More support for sterling today: Bank of England governor Mark Carney warned earlier that a UK rate rise will be discussed ‘in the coming months’, though his words carried an expectation of wage increases with them also.
Carney wants to see meaningful improvement in business confidence as well as wage growth – and that combination may take a while, still, to align together. Just before 4pm today sterling was up 1.2% to $1.2968. The euro was also up against the dollar, surging 0.35% to $1.1376.
The FTSE 100 closed down 42 points at 7,392.56. The two major fallers were Burberry and Hargreaves Lansdown, down 3.45% and 2.39%, while IAG and easyJet shares surged 3.8% and 2.3% respectively.
- UK FTSE 100 7,392.56 -0.56%
- Dow 21,431.62 +0.57%
- S&P 500 2,435.12 +0.65%
- Nasdaq 6,183.92 +0.59%
- Nikkei 225 20,130.41 -0.47%
- DAX 12,632.51 -0.30%
- CAC 40 5,248.41 -0.19%
- Gold 1,249.30 +0.18%
- Oil WTI 44.28 +0.09%
Hargreaves Lansdown shares hit
There’s increasing unhappiness about investment charges – and the Financial Conduct Authority (FCA) appears to be taking action, finally. It’s increasingly concerned about the impact of high fees and long-term performance.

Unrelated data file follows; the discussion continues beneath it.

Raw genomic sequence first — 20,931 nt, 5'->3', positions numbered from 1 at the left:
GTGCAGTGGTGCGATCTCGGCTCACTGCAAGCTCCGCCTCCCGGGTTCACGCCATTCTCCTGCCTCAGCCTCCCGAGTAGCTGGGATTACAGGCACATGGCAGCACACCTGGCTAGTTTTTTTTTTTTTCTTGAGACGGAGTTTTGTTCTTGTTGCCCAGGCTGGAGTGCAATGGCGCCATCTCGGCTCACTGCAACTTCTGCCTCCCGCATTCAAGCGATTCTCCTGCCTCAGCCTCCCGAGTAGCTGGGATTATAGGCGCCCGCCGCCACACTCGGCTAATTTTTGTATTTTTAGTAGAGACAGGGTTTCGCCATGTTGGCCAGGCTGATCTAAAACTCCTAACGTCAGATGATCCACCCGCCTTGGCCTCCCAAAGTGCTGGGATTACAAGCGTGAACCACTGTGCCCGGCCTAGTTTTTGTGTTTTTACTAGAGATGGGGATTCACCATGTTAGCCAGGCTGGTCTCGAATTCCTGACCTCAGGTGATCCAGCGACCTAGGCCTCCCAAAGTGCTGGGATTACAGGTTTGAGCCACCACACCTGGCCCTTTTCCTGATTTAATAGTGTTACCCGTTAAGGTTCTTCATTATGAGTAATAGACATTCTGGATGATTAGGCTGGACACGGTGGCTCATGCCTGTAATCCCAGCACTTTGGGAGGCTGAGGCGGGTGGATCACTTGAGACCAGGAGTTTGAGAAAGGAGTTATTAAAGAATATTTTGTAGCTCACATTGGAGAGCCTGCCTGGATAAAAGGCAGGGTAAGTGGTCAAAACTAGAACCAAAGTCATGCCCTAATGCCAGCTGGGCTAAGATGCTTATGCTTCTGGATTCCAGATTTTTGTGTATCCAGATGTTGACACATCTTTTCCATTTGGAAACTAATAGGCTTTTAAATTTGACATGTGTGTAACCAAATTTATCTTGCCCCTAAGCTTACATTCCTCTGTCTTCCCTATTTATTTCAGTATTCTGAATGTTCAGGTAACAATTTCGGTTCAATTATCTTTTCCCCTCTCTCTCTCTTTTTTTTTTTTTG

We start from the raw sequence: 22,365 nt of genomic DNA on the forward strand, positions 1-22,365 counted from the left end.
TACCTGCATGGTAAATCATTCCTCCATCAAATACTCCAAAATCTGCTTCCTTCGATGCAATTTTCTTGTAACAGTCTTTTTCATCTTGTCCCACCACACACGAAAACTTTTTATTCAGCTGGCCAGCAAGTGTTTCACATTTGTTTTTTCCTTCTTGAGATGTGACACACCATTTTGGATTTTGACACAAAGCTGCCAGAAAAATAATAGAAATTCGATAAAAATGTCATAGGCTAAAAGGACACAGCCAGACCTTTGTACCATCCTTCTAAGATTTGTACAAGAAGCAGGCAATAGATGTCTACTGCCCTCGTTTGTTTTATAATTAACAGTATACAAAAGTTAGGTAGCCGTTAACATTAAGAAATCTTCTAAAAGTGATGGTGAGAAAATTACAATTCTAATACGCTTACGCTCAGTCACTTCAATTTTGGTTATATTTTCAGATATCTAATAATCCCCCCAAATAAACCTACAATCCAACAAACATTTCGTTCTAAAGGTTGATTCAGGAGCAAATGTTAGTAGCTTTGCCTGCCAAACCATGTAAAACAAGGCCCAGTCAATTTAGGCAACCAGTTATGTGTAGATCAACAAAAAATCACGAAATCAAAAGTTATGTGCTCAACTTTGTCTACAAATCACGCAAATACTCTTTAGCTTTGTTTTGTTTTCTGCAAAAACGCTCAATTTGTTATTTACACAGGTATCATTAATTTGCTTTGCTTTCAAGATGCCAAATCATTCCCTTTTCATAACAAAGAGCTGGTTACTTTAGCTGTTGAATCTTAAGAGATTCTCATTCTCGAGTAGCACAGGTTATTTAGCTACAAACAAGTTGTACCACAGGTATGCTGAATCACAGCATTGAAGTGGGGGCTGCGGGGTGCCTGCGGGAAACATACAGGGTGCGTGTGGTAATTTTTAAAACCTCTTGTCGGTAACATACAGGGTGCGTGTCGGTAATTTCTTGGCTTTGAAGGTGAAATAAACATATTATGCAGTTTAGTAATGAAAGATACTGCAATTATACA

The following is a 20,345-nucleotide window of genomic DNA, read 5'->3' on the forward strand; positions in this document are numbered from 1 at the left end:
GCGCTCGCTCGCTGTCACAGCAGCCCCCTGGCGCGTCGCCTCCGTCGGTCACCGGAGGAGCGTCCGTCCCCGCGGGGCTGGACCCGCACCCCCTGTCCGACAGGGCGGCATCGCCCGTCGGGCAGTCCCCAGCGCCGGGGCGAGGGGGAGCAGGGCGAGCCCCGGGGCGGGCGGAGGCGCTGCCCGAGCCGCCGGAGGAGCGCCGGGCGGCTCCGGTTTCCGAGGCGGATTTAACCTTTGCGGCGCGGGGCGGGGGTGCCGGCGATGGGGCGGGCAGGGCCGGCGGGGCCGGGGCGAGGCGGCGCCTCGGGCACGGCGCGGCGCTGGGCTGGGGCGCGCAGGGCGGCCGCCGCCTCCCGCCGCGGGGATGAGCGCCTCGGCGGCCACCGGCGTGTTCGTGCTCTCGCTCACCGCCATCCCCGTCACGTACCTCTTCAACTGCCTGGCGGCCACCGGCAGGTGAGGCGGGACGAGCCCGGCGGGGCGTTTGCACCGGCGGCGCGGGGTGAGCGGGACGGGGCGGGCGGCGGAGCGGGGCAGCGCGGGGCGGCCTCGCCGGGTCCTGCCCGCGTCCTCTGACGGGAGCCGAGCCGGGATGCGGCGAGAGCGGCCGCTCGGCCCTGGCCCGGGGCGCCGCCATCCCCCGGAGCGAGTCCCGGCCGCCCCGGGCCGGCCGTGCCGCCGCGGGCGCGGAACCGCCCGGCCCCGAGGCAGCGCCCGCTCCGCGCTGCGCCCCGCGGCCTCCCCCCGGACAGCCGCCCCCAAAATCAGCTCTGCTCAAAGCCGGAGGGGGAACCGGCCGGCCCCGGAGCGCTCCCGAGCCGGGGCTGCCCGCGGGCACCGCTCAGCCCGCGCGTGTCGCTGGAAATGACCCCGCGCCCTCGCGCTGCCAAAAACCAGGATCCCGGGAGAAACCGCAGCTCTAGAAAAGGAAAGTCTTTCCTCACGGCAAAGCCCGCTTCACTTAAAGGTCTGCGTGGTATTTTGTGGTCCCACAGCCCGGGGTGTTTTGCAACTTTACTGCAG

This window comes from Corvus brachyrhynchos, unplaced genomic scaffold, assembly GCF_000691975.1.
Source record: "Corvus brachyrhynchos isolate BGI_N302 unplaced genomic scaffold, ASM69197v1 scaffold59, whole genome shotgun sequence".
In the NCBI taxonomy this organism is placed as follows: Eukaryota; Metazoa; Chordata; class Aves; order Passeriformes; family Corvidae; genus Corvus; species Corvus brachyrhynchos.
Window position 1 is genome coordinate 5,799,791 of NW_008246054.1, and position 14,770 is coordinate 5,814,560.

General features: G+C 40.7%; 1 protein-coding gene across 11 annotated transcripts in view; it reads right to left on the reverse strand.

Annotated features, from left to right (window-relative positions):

“It’s vital,” says FCA chief exec Andrew Bailey, “we help people earn a return on their savings. We need a competitive sector, attracting investment into the United Kingdom which also works well for the people who rely on it for their financial wellbeing.”
The mutterings from the FCA was enough for online broker Hargreaves Lansdown to be hit by a 3% share plunge earlier. Asset managers, both online and off, appear to be in the sights of the FCA. “Despite a large number of firms operating in the market, the FCA’s analysis found evidence of sustained, high profits over a number of years.”
Time for a thorough probe, then.
Co-op hangs onto independence
The Co-op lives to fight another day. The beleagured bank has agreed to a £700m rescue plan from investors and the Bank of England’s Prudential Regulation Authority has rubber stamped the deal.
The cash injection from hedge fund investors also means some relief for the bank’s own pension scheme; £100m will be funnelled into it. It also means the previous 20% stake the Co-op Group held is now cut to close to 1%.
It’s the second rescue for the Co-op Bank following a £1.5bn bank balance hole some six years ago. The move now relieves the Bank of England from having to break up the business and an end to many months of uncertainty for customers and staff. Much of the refinancing deal is a debt-for-equity swap.
Breaking news: Yesterday's cyber hack is widening its victim net with BNP Paribas and French supermarket player Auchan now targeted. Also materials company Saint Gobain.